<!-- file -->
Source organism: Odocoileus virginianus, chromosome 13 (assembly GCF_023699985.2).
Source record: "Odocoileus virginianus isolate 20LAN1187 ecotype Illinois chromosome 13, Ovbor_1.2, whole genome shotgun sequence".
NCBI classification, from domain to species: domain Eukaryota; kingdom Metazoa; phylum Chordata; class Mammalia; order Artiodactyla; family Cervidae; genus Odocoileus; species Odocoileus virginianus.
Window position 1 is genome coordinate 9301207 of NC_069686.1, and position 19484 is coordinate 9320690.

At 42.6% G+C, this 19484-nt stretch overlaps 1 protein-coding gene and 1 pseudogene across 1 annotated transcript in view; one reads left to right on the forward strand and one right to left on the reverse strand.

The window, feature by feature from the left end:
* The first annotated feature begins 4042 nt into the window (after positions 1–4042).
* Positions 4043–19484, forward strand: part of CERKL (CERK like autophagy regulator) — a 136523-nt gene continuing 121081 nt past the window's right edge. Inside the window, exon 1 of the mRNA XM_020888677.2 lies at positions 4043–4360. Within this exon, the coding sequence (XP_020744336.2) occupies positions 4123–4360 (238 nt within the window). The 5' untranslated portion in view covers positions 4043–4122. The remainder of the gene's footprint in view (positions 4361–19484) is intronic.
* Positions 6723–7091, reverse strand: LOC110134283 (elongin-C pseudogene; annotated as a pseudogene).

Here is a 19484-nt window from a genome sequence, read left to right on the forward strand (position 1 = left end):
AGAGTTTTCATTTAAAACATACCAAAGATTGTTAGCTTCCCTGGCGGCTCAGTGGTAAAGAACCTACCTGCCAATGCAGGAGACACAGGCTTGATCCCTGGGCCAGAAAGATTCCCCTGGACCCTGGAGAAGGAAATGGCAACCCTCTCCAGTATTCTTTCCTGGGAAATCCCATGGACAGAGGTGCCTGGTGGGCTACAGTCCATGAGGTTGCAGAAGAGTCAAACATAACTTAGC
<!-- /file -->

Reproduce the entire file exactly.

Source organism: Odocoileus virginianus, chromosome 13 (assembly GCF_023699985.2).
Source record: "Odocoileus virginianus isolate 20LAN1187 ecotype Illinois chromosome 13, Ovbor_1.2, whole genome shotgun sequence".
NCBI classification, from domain to species: domain Eukaryota; kingdom Metazoa; phylum Chordata; class Mammalia; order Artiodactyla; family Cervidae; genus Odocoileus; species Odocoileus virginianus.
Window position 1 is genome coordinate 9301207 of NC_069686.1, and position 19484 is coordinate 9320690.

At 42.6% G+C, this 19484-nt stretch overlaps 1 protein-coding gene and 1 pseudogene across 1 annotated transcript in view; one reads left to right on the forward strand and one right to left on the reverse strand.

The window, feature by feature from the left end:
* The first annotated feature begins 4042 nt into the window (after positions 1–4042).
* Positions 4043–19484, forward strand: part of CERKL (CERK like autophagy regulator) — a 136523-nt gene continuing 121081 nt past the window's right edge. Inside the window, exon 1 of the mRNA XM_020888677.2 lies at positions 4043–4360. Within this exon, the coding sequence (XP_020744336.2) occupies positions 4123–4360 (238 nt within the window). The 5' untranslated portion in view covers positions 4043–4122. The remainder of the gene's footprint in view (positions 4361–19484) is intronic.
* Positions 6723–7091, reverse strand: LOC110134283 (elongin-C pseudogene; annotated as a pseudogene).

Here is a 19484-nt window from a genome sequence, read left to right on the forward strand (position 1 = left end):
AGAGTTTTCATTTAAAACATACCAAAGATTGTTAGCTTCCCTGGCGGCTCAGTGGTAAAGAACCTACCTGCCAATGCAGGAGACACAGGCTTGATCCCTGGGCCAGAAAGATTCCCCTGGACCCTGGAGAAGGAAATGGCAACCCTCTCCAGTATTCTTTCCTGGGAAATCCCATGGACAGAGGTGCCTGGTGGGCTACAGTCCATGAGGTTGCAGAAGAGTCAAACATAACTTAGC